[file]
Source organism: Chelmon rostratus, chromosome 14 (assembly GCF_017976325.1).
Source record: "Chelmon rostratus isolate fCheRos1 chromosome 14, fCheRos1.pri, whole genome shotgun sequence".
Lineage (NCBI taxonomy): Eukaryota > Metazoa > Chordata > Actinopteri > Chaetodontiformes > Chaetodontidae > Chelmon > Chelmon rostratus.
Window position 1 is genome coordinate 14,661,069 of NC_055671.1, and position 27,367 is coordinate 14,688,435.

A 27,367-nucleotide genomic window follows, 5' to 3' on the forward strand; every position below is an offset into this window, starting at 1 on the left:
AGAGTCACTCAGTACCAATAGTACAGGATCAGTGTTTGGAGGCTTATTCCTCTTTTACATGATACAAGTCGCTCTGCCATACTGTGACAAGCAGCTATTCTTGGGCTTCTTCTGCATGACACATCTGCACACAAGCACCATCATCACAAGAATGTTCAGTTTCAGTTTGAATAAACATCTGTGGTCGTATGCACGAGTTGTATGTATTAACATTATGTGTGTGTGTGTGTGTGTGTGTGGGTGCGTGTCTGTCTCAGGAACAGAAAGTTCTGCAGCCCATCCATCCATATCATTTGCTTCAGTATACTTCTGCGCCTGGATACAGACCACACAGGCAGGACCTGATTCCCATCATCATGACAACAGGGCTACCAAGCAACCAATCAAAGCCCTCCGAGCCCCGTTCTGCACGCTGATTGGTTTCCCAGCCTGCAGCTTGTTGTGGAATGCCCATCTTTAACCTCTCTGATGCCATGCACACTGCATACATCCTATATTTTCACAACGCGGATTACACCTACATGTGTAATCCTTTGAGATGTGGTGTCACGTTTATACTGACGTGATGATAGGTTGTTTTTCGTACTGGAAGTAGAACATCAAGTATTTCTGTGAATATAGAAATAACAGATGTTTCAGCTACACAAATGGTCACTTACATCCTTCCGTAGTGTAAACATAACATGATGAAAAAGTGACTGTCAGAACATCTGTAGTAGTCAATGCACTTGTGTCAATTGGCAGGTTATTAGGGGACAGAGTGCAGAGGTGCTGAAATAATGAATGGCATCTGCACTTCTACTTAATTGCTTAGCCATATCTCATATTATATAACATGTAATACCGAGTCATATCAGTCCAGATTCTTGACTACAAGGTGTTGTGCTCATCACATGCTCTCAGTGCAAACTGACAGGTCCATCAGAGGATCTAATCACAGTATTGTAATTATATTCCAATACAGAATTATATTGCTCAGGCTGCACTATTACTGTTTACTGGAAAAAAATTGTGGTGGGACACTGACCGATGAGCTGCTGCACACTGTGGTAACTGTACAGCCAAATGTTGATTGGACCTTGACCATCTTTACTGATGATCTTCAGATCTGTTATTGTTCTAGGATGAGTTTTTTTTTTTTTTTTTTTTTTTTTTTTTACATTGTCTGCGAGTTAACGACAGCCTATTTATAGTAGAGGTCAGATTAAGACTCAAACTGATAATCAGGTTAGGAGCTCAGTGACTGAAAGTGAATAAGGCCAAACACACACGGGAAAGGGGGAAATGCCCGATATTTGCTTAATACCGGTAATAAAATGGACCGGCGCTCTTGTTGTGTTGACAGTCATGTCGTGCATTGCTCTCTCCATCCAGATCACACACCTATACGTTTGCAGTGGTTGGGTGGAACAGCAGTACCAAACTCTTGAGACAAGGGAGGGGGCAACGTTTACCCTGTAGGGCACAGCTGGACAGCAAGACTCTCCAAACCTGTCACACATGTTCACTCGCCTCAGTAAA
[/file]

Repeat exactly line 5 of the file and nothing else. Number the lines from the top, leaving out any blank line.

A 27,367-nucleotide genomic window follows, 5' to 3' on the forward strand; every position below is an offset into this window, starting at 1 on the left: